However, some limitations must be mentioned. In the first place, the sample consisted mostly of women, so it would be appropriate to homogenize this variable, this makes sense because the scientific literature recalls that suicide attempts are more frequent in men than in women, however, deaths are more frequent in the case of men (World Health Organization (WHO), 2018). A second important limitation was the small number of people who had made a suicide attempt (N = 131); it would be advisable in subsequent studies to validate the SRSA-18 in larger samples, with respect to the small sample size, it must be considered that this research was conducted with a clinical population in a situation of attempted suicide in a hospital emergency room, which makes the situation very complex and prioritizes the physical recovery of the participants, with the psychosocial tests being secondary. Third, the territorial contextualization of the data obtained also made it difficult to generalize the results, in any case, the data would only be generalizable in a similar cultural context of medium and high per capita income. Lastly, the 6-month follow-up period was short, so it would be advisable to propose broader follow-up processes to check if the prediction of suicide attempts is really fulfilled through the instrument created, beyond the 6 months valued in this study.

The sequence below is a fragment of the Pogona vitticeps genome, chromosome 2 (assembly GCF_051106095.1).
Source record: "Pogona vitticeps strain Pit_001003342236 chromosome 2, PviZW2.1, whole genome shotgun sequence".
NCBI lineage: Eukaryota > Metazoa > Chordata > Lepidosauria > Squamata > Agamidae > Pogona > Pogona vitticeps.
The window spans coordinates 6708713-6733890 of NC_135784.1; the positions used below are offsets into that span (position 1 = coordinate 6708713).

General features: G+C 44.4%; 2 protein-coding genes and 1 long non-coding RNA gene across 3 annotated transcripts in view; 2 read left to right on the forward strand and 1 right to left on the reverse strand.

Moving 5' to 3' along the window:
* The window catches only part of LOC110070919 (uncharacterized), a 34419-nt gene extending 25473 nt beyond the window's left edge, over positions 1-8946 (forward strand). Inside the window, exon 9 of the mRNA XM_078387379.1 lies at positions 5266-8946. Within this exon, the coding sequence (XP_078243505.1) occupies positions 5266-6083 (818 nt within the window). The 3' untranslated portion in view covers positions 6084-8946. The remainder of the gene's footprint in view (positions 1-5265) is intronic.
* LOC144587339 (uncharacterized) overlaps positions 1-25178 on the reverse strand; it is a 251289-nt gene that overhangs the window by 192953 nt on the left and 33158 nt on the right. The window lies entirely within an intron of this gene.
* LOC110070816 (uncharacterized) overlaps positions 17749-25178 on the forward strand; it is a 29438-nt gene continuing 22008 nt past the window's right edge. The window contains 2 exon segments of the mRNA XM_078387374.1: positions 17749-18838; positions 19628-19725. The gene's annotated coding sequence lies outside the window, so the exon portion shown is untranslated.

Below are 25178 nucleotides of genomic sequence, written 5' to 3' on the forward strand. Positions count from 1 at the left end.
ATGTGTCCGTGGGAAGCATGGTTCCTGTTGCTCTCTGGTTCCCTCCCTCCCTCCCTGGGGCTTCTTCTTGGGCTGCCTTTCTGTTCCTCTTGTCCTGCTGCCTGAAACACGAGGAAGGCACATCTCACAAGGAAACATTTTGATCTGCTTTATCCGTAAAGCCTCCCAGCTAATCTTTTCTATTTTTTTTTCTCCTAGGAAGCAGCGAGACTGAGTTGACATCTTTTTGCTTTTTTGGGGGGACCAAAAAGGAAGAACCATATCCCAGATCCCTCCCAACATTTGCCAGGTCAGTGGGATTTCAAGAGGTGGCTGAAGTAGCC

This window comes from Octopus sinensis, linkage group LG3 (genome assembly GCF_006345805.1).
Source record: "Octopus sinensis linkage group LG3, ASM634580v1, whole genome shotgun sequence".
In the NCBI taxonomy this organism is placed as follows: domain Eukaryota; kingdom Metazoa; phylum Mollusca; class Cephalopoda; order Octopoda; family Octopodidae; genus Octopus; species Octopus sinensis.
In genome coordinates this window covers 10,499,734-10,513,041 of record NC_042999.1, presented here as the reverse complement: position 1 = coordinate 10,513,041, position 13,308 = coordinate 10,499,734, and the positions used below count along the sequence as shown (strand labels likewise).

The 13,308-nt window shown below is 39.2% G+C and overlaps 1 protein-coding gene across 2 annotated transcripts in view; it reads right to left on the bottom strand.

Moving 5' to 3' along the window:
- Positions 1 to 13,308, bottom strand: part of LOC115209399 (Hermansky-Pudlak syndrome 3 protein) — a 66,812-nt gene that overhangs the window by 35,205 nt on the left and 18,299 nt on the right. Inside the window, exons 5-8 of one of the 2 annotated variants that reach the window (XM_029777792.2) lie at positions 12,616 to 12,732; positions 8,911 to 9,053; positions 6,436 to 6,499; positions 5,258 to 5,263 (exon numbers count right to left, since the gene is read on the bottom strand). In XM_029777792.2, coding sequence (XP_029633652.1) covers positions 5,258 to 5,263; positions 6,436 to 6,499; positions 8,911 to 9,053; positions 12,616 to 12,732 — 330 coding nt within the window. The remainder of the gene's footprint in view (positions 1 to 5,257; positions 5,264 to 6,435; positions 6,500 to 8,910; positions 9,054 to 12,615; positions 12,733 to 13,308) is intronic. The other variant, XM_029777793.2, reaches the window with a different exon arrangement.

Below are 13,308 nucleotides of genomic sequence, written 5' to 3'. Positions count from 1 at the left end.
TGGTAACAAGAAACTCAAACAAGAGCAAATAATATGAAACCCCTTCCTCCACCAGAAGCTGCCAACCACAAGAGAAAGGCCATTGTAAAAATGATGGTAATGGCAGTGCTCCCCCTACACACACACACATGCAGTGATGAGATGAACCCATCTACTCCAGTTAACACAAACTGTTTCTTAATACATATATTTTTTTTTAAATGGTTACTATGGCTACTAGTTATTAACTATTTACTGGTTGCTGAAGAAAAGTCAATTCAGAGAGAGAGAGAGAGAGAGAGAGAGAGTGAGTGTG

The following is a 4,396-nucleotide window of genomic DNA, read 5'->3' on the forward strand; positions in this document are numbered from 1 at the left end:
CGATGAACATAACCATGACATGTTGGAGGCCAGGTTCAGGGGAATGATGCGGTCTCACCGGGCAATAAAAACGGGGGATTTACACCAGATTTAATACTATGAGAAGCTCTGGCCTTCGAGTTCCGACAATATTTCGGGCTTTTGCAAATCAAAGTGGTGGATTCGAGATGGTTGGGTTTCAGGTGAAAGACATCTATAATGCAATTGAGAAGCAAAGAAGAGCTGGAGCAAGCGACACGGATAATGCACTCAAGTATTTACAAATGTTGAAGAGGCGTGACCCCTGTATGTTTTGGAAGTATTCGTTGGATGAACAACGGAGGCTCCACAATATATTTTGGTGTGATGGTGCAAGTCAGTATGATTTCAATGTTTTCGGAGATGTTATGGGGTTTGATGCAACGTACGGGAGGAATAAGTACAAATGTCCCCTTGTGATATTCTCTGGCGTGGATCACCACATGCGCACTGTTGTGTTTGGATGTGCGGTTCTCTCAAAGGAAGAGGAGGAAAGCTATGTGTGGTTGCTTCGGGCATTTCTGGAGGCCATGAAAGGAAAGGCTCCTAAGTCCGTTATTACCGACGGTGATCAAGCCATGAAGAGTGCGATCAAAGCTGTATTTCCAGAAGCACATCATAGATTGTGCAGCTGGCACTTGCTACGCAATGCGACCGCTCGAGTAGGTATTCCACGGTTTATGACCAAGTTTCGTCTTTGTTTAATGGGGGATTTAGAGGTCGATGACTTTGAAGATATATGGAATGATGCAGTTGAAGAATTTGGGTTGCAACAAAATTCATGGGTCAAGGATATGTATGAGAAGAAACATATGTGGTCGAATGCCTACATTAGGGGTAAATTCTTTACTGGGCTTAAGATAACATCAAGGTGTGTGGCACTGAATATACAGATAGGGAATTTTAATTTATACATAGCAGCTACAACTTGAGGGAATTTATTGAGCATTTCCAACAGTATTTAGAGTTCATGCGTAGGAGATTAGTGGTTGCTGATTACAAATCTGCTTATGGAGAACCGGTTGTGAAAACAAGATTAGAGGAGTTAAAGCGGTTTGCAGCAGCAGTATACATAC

Data Availability Statement

The raw data supporting the conclusions of this article will be made available by the authors, without undue reservation.

Ethics Statement

All procedures performed involving human participants were in accordance with the ethical standards of the institutional research committee and with the 1964 Helsinki declaration and its later amendments or comparable ethical standards. This manuscript has a favorable report from Bioethics Commission of the University of Jaen, Spain with CEIH Number 011113-3b. The patients/participants provided their written informed consent to participate in this study.

Author Contributions

DS-T: conceptualization, writing—original draft preparation, supervision, experimentation, modeling validation, investigation, modeling reviewing, methodology, reviewing, and editing. MR-B: writing—original draft preparation and supervision. JM-M: supervision, experimentation, investigation, and modeling reviewing. AG-L: methodology, writing—reviewing, and editing. All authors contributed to the article and approved the submitted version.